Battery Powered Emergency USB Charger




Introduction: Battery Powered Emergency USB Charger

In this, my first ever, Instructable, I will show you how to make a USB charger powered by 4 AA batteries. This is similar to the USB Solar Charger Instructables, except it runs off batteries. It costs about 25 dollars for the parts and that is a lot less than brand name chargers. Please don't over criticize my Instructable, as it is my first one.

Step 1: Purchasing and Collecting Parts

For this Instructable, I used the following materials, all purchased at RadioShack.

1. ABS Plastic Project Enclosure (6x4x2 inches) ($4.99)
2. Red and Black 18 Gauge hookup wire ($6.99) Product # 278-1226
3. 4 AA Battery holder with snap connectors ($1.79) Product # 270-383
4. 9 Volt heavy duty snap connectors ($2.69) Product # 270-324
5. DPDT Toggle Switch ($2.99) Product # 275-666
6. 5 Volt Regulator ($1.59) Product # 276-1770
7. TO-220/TO-202 Aluminum Heat Sink ($1.99) Product # 276-1368
8. Green LED Power Indicator ($1.99) Product # 276-271
9. A screw to hold the 5 Volt Regulator to the Heatsink (can be found anywhere, just find one that fits.)
10. A cable with a connector compatible with your device.

Tools Needed:
1. Phillips screwdriver
2. Drill and bits to drill switch and LED holes, and wire hole
3. Soldering iron and solder
4. Wire cutter and stripper
5. Pliers
6. Digital Multimeter

Lets get building!

Step 2: Constructing the Circuitry

Step 1: Drill 2 holes about an inch apart on the cover of the enclosure for the switch and LED of appropriate sizes.

Step 2: Screw the switch and LED onto the top of the project enclosure

Step 3: Take one of the snap connectors and solder it to the center 2 legs of the switch. They are labeled 2(red wire) and 5(black wire).

Step 4: Cut and Strip 4 inches of red and black wire.

Step 5: Twist the red wire you just cut and stripped to the red wire of the LED indicator. Solder this to the #3 leg on the switch.

Step 6: Twist the black wire you just cut and stripped to the black wire of the LED indicator. Solder this to the #6 leg of the switch.

WARNING: The next few steps are extremely polarity-sensitive. If you connect the wrong way, you will fry the 5 Volt Regulator.

Step 7: Solder the other end of the 4 inch red wire to the first leg of the regulator (# 1 in my schematic)

Step 8: Cut and strip 2 more pieces of black wire, about 4 inches long.

Step 9: Solder one of the new black wires to the middle (# 2 leg) of the regulator.

Step 10: Solder the black wire from the switch to the black wire from the regulator and the 3rd black wire.

Step 11: Check your work: Are you left with a snap plug? Do you have 1 red and 1 black wire with free ends? Make sure everything is connected correctly.

Step 12: Take a break and find 4 new AA batteries.

Step 13: Put the 4 AA batteries into the holder and hook it up to the snap connector feeding the switch. Get your digital multimeter and turn it to DC 20 Volts (or something close if you don't have 20).

Step 14: Connect the red and black leads of the multimeter to the the red and black free leads off of the regulator.

Step 15: Turn the power switch on. The green LED should glow. Your multimeter should read about 5 Volts.

Step 16: Drill a hole for the device cable to exit the enclosure through. Put the wire through it. It should fit snugly.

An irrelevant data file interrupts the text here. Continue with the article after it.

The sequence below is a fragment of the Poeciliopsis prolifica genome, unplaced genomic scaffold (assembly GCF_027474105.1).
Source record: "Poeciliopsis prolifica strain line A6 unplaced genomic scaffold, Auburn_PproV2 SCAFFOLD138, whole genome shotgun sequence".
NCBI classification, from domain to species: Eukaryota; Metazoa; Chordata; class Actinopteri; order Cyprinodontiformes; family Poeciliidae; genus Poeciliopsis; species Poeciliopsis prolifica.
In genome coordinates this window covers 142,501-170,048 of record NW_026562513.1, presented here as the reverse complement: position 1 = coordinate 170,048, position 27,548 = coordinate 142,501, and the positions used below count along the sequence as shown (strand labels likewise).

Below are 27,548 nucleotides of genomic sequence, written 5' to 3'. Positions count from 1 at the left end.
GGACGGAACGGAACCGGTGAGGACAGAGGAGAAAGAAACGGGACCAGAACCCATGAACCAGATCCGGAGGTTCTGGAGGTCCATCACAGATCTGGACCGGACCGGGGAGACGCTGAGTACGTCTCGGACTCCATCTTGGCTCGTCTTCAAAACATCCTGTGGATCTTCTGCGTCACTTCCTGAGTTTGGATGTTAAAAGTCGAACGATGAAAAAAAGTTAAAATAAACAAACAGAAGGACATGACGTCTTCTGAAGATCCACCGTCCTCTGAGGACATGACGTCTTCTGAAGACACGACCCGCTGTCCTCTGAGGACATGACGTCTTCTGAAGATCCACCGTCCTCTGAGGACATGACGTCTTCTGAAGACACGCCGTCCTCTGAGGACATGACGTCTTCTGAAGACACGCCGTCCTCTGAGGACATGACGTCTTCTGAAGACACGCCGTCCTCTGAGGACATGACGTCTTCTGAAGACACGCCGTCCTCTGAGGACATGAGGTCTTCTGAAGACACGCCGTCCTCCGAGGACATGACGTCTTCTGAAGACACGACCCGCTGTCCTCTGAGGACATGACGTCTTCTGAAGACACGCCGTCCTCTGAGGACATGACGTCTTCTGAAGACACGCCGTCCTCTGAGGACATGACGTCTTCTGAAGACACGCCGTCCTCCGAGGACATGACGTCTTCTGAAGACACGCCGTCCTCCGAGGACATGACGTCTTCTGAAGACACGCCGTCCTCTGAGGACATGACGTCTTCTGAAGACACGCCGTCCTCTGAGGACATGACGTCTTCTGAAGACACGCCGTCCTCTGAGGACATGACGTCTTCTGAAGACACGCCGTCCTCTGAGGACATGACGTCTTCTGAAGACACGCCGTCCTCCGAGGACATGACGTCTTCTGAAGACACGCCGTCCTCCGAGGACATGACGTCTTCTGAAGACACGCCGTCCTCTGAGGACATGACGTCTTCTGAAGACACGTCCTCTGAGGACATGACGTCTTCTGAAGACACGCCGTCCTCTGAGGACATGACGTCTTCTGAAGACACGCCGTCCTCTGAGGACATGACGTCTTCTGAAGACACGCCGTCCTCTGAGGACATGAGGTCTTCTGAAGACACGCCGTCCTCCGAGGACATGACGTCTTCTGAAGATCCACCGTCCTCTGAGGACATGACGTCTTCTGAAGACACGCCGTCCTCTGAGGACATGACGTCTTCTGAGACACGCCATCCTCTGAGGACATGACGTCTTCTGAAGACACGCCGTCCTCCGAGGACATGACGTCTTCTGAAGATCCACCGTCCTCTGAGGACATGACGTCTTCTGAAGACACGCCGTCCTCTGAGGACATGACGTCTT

Step 17: Solder the red and black wires of your device cable to the free red and black regulated leads.

Step 18. Screw the heat sink to the 5 volt regulator.

Step 19: Cover all wire solder joints with electrical tape.

Step 20: Test the charger with your device. If it works, proceed to step 21. If it does not work, then check all connections with the schematic and test everything with the multimeter. Once you get it working, proceed to step 21.

Step 21: Screw the enclosure closed with the four included screws. You are now done!!!!!!

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    8 Discussions


    5 years ago

    I'd suggest using a SPST switch instead as they can be cheaper, depending on where you get them from and the second pole isn't used. But great instructable I'll be making one soon


    5 years ago

    I'd suggest using a SPST switch instead as they can be cheaper, depending on where you get them from and the second pole isn't used. But great instructable I'll be making one soon


    9 years ago on Introduction

    Thats so cool.But what will be the amp rating if we use the AA batteries?i want to connect my phone directly to it.So when there is excess current,it may damage the phone.Can you tell how to control it?


    11 years ago on Introduction

    Really nice one... I did one myself looking like yours, except that I use a single 9v battery or a cigarette lighter adaptor for car. It becomes kind of hot thought... Used a female usb connection for output. I can charge many things from there _


    Reply 11 years ago on Introduction

    Here is why it gets hot: The voltage regulator will get hot if you choose to put 7-12 VDC, because there is a lot more amperage than using 4 AA or C batteries. You can get a lot more charge out of D and C cell batteries, as opposed to the 9 volt. 9 volt batteries are not the best power supply for this, but they are workable. The car charging situation is edgy, because car power supplies are REALLY high amperage. This causes heat as the excess voltage is turned into heat energy. You did add a heat sink in yours, right?


    Reply 11 years ago on Introduction

    kind of... the backplate of the enclosure is metallic. I screwed the regulator plate-to-plate with thermal paste. Didn't really take measurement of the temperature, but I think it'll get about 30-40 degrees when charging my cellphone. Other devices seems to make the regulator colder. On other hand, you're right about the 9v batteries, it works but I don't get much charge time... should modify it someday